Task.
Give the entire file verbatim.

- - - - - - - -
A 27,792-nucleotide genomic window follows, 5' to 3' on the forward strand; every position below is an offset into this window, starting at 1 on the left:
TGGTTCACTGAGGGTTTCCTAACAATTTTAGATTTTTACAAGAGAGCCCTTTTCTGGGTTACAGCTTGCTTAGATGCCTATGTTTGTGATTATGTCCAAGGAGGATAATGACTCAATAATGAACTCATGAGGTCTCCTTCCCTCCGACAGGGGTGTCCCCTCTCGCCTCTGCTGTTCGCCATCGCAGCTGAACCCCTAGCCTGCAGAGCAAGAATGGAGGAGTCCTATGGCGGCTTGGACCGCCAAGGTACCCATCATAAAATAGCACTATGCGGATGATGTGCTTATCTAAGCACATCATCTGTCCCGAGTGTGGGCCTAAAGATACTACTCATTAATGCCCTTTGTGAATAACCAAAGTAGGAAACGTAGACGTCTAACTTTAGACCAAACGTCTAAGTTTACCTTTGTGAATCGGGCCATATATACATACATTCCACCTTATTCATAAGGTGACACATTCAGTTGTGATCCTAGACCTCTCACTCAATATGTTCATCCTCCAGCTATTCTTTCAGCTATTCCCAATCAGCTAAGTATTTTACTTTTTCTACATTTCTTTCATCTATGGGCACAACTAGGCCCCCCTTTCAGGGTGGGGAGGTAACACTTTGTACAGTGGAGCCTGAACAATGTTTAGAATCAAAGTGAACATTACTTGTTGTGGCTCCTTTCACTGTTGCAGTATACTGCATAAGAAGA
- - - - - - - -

A 27,792-nucleotide genomic window follows, 5' to 3' on the forward strand; every position below is an offset into this window, starting at 1 on the left:
TGGTTCACTGAGGGTTTCCTAACAATTTTAGATTTTTACAAGAGAGCCCTTTTCTGGGTTACAGCTTGCTTAGATGCCTATGTTTGTGATTATGTCCAAGGAGGATAATGACTCAATAATGAACTCATGAGGTCTCCTTCCCTCCGACAGGGGTGTCCCCTCTCGCCTCTGCTGTTCGCCATCGCAGCTGAACCCCTAGCCTGCAGAGCAAGAATGGAGGAGTCCTATGGCGGCTTGGACCGCCAAGGTACCCATCATAAAATAGCACTATGCGGATGATGTGCTTATCTAAGCACATCATCTGTCCCGAGTGTGGGCCTAAAGATACTACTCATTAATGCCCTTTGTGAATAACCAAAGTAGGAAACGTAGACGTCTAACTTTAGACCAAACGTCTAAGTTTACCTTTGTGAATCGGGCCATATATACATACATTCCACCTTATTCATAAGGTGACACATTCAGTTGTGATCCTAGACCTCTCACTCAATATGTTCATCCTCCAGCTATTCTTTCAGCTATTCCCAATCAGCTAAGTATTTTACTTTTTCTACATTTCTTTCATCTATGGGCACAACTAGGCCCCCCTTTCAGGGTGGGGAGGTAACACTTTGTACAGTGGAGCCTGAACAATGTTTAGAATCAAAGTGAACATTACTTGTTGTGGCTCCTTTCACTGTTGCAGTATACTGCATAAGAAGA